As reported in The Australian, the Abbott Government is considering allowing personal imports of overseas vehicles, provided they are less than a year old and have travelled under 4,000 kilometres:
Assistant Infrastructure Minister Jamie Briggs, who has been consulting on changes to the Motor Vehicle Standards Act, said the government also wanted to harmonise Australian standards with international guidelines “as quickly as possible”.
“We want Australians to have access to the best possible vehicle fleet, the safest vehicle fleet and the cheapest vehicle fleet they can get access to. We want a competitive market,” he told The Australian.
Mr Briggs said the Act had not been reviewed since 2000 when 75 per cent of the country’s new vehicles were manufactured in Australia, compared to eight per cent today and “all but zero” expected in 2018.
Predictably, the proposed reforms have been met with resistance from the Motor Traders Association, which promptly released a media statement warning of dangers to consumers:
“If this Cabinet decision is upheld, anyone could realistically purchase any new car from any marketplace without realising the full upfront costs of purchasing and importing; not to mention the ongoing service costs of the vehicle,” Mr Unerkov said.
“And their simple response of ‘buyer be aware’ is an inadequate response from government.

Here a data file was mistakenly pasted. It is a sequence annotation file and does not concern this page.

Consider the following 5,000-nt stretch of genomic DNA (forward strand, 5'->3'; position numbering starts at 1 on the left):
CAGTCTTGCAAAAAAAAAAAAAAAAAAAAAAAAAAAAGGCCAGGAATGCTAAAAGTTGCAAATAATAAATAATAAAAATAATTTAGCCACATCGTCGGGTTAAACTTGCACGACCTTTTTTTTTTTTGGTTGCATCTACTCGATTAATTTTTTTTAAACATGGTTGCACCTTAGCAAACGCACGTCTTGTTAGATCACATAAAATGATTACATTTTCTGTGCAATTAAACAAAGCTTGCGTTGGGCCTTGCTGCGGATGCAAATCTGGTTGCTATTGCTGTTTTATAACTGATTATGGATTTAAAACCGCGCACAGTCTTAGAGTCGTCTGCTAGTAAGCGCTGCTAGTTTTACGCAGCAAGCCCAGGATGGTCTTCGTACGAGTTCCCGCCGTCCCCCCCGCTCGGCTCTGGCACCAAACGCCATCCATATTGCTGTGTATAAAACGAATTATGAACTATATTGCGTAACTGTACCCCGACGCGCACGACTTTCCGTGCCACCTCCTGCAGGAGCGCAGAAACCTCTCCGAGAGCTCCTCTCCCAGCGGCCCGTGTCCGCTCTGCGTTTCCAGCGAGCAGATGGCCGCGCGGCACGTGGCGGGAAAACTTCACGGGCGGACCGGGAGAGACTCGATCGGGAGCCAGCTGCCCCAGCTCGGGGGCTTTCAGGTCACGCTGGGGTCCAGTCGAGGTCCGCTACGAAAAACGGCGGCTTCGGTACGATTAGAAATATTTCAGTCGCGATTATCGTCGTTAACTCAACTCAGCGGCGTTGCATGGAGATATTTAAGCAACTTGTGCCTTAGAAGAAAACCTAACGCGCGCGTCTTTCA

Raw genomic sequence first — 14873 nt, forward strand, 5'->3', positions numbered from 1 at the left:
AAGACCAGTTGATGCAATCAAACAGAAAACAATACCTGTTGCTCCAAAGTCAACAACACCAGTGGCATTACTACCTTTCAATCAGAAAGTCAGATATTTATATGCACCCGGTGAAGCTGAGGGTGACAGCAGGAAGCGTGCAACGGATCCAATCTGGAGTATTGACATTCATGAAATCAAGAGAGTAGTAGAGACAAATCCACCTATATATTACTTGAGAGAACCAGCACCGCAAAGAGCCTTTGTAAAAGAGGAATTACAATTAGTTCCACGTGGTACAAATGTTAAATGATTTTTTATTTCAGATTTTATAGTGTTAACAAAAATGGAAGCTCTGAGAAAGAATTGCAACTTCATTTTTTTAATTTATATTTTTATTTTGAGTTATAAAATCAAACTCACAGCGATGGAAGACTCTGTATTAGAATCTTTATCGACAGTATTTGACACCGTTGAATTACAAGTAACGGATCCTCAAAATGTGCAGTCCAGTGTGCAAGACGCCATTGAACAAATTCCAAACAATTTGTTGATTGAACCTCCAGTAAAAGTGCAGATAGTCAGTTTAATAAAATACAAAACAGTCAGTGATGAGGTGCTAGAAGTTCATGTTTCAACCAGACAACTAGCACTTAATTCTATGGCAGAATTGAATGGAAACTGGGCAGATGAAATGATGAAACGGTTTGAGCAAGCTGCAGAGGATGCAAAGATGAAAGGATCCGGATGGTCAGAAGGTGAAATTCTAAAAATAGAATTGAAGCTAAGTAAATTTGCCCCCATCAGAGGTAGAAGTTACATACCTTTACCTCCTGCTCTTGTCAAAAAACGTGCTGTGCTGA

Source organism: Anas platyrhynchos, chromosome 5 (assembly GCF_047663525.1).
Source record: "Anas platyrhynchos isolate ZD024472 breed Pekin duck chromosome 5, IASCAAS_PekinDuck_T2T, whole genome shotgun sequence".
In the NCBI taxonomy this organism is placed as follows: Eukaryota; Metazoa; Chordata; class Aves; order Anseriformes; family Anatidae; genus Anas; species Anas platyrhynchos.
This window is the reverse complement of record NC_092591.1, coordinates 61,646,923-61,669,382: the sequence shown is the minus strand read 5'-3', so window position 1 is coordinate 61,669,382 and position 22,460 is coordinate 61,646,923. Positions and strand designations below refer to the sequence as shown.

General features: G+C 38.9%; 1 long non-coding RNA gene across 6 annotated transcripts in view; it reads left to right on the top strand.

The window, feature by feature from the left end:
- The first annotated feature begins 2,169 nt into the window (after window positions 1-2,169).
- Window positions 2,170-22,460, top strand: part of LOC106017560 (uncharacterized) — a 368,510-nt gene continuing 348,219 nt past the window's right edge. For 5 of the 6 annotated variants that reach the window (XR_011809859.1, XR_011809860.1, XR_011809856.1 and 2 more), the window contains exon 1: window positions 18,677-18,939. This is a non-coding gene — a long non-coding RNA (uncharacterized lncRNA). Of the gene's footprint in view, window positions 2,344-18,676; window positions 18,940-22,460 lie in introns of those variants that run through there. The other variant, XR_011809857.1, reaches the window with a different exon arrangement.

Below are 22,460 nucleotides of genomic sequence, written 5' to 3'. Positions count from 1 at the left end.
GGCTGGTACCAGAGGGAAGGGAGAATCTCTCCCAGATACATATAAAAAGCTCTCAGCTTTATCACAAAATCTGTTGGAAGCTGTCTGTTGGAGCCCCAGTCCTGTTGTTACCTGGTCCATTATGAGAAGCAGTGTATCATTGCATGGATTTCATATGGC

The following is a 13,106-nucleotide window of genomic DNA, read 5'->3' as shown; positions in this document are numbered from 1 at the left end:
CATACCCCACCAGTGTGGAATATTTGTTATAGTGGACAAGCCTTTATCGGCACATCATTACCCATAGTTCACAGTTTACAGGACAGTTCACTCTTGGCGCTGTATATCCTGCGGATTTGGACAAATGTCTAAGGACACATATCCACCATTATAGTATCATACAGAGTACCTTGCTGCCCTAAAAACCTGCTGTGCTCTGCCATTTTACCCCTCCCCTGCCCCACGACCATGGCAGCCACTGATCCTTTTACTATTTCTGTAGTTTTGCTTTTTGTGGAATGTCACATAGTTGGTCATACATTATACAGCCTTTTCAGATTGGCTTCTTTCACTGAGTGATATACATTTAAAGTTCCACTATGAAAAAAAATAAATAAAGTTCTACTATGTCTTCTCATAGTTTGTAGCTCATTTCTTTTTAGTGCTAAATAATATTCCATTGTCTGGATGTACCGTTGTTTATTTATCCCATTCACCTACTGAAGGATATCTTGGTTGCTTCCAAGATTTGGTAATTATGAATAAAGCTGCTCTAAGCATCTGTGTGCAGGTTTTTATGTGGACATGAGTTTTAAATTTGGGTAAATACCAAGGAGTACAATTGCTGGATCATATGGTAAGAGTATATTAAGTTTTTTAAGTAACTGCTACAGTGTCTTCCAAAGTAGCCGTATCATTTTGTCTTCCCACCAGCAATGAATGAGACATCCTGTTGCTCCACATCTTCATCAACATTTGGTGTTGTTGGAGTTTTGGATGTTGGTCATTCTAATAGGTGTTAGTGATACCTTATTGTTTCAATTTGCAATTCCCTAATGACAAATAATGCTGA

“This decision will open Australian consumers to potential scams, unusable warranties, exorbitant service/repair costs and at the extreme, vehicles which are unable to be serviced in Australia due to a lack of knowledge, skills or available parts,” Mr Unerkov said…
“So we say to consumers, ‘be aware’ of the Government’s policy and the long term impacts it will have,” he said.
If anything, the Coalition’s proposed reforms do not go far enough, and should also allow the importation of high quality second hand vehicles, as occurs in New Zealand, where used imports represent around two-thirds of all vehicle registrations in a year, with most imports coming from Japan.
With the local automotive industry scheduled to shutter by 2017, there will no longer be any justification for punishing Australian consumers with over-inflated car costs. New Zealand consumers have gained greatly from opening its market to high quality Japanese used cars, lowering costs for consumers without compromising the safety of its vehicle fleet.
Indeed, the Productivity Commission’s (PC) report into Australia’s Automotive Manufacturing Industry, released last year, specifically recommended relaxing controls on so-called “grey” imports of second-hand cars, noting that Australian consumers are being fleeced, particularly when it comes to purchasing higher-end vehicles.
As reported by in the PC report, “a survey of prices for second hand Toyota Corollas found that vehicles of similar mileage were on average almost 20 per cent cheaper in New Zealand than in Australia”. Moreover, a 2005 study by researchers at the Monash University Accident Research Centre supported the safety efficacy of used imports, finding that “the used imports [into New Zealand] were as safe as those sold new when compared on a year of manufacture basis, and that the difference in crashworthiness performance between an average used imported vehicle and an average new vehicle was attributable to the date of manufacture of the used vehicle rather than its previous use in its country of origin”.
Nevertheless, that the Abbott Government is seeking to harmonise vehicle standards, as well as open up the market for near new cars (less that 12 months old and with less than 4,000 kilometres on the clock) is to its credit, and a big step in the right direction.